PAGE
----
Cooking your own food will save you cash and allow you to track your calories to keep the body in the best shape. Being in the kitchen makes one look at the ingredient lists of their food to know what they are putting in their body that might not be all that healthy. It turns out there is a mental health benefit, too: you might feel better mentally for it, which leads us to cooking therapy. It’s no secret that the world is currently going through economically challenging times. People around the globe are feeling the pinch of record high inflation and students, who are more vulnerable to price shocks than the general population, are feeling the impact on their mental health. Survey shows: 60% of US students are worried about financial situation.
Cooking therapy, also culinary or kitchen therapy, has a way of making you feel better, given that it is a form of self-care. While you cannot solve the world’s problems, you can whip up a meal to be enjoyed with others or alone, which is enough to make the mind and body appreciative.
Here’s more on why you should cook regularly.
A Psychology Today article described cooking therapy as a way to “nourish your mind and feed your soul,” which is a good step toward feeling better when you are unwell. As a student or a general human being, you are prone to feeling out of control once in a while. It could be mental health essays that need to be completed before the next class or work-related matters, but all these matter less when you are in the kitchen chopping up ingredients. The simple act of being in control of the prep, deciding what goes into your meals, and even putting together a meal plan.
Baking is yet another way of easing the effects of overall mental blocks that is so effective that it has been recommended for people dealing with depression, chronic stress, eating disorders, anxiety, ADHD, and various forms of addiction. Being in control of what goes inside the meal you are cooking gives you a boost that could help better other areas of your life.
Apart from the control you feel, some people are observed to feel a sense of accomplishment for the things they get done when they cook. If you like taking care of others and yourself, this sense of being able to do that is enough to make the brain feel great.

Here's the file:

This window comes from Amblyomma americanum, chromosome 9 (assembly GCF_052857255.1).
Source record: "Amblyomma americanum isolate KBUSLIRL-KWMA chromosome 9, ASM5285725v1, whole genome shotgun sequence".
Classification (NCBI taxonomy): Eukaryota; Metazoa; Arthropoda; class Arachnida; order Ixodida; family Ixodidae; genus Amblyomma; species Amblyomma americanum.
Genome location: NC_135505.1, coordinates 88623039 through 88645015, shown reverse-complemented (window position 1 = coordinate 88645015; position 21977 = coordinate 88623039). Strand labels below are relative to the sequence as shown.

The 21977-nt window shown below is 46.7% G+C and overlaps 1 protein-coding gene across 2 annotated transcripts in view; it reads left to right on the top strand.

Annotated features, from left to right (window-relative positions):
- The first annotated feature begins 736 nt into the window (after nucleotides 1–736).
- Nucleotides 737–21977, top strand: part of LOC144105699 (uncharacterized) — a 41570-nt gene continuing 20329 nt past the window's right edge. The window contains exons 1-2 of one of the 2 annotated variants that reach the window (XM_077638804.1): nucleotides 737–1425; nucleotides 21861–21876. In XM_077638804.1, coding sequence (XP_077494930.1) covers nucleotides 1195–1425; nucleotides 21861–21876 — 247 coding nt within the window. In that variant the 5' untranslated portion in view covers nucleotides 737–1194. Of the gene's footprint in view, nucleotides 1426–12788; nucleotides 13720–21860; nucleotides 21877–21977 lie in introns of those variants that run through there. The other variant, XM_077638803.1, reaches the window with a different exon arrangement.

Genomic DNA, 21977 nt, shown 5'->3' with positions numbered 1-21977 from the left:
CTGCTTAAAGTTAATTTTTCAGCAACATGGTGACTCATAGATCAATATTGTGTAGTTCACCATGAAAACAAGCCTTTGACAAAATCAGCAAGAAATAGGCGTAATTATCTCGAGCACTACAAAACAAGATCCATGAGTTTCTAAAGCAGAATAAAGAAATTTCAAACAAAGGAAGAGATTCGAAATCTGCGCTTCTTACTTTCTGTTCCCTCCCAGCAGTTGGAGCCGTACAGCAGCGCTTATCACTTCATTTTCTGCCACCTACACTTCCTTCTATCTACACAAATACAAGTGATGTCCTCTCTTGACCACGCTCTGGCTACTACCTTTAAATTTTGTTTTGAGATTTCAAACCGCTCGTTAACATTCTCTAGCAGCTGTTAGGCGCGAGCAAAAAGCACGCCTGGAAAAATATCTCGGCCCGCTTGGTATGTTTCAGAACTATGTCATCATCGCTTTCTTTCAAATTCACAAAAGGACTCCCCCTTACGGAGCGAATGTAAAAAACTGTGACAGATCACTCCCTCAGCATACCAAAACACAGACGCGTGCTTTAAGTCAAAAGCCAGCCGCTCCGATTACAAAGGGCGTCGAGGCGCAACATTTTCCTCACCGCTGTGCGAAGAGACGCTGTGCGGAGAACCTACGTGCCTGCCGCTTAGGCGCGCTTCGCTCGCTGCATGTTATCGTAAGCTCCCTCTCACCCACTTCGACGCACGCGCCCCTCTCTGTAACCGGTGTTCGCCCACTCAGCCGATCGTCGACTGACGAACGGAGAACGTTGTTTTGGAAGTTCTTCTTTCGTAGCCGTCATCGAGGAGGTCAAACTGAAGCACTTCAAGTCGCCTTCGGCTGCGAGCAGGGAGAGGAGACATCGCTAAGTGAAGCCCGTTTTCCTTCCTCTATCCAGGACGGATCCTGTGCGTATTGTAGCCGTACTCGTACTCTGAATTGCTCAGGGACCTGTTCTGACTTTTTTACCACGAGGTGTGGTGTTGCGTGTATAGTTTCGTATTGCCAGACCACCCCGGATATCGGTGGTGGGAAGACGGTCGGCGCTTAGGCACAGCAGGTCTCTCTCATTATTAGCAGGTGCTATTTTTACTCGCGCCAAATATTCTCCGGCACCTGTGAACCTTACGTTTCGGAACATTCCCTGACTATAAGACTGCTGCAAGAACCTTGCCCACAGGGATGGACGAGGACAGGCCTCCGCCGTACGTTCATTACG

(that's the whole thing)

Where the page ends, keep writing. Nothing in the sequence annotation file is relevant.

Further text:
When you cook as a team, you are bound to work together to make that meal a success, fostering togetherness and engagement. At treatment centers, people are required to talk a lot about their feelings and emotions as a form of treatment, but that can stress one out, especially when you are not great at engaging with others.
It becomes much easier when an exciting activity is involved, and cooking has been seen as one of those activities. It would not feel like therapy as you would be talking to your peers and even bantering as teens or young adults with a lot in common. Over time, this way of letting things out becomes an effective way to get one to say what’s on their mind. Once prep and cooking are done, you all get to enjoy the meal together, which is yet another form of engagement and bonding.
Cooking doesn’t have to be a by-the-book thing as you are allowed to be as creative as you want if that will give you a positive feeling towards your meal. When most people cook, they lose track of time and focus solely on the task at hand, which makes it easy to zone on one thing. While in this zone, they might experiment with things that might work – or not – which brings a feeling of satisfaction, regardless of the results. Each time you let the mind zoom into one area without a care about what is happening in the world, you experience some sense of calm that takes away your cares and creates room for creativity.
We live in times when being isolated is celebrated and said to be brave, but the human mind and body are built for socializing. Even if you enjoy your own company almost too much, you will always crave the presence of others once in a while.
Cooking and eating with others will make you feel like you are a part of society, boosting social skills and easing one’s mood. You might be a little anxious around others if sharing a meal is not your thing, but these feelings disappear as you get used to sharing food and a good laugh, and you may even discover how good you are at making conversations. One thing you may want to remember is that getting out of your comfort zone – where you eat alone – is not always easy, and it will take intentionality.
Cooking therapy has its risks, too, now that we have already looked at rewards. Taking it too seriously leaves no room for learning or mistakes, which might take a toll. You will view it as more of a task than a fun thing to get things off your mind. As much as you can help it, you want to see this form of therapy as a fun activity that will ease your mind and make it easy to connect with yourself and others. If you become too competitive, you might stress yourself in the process.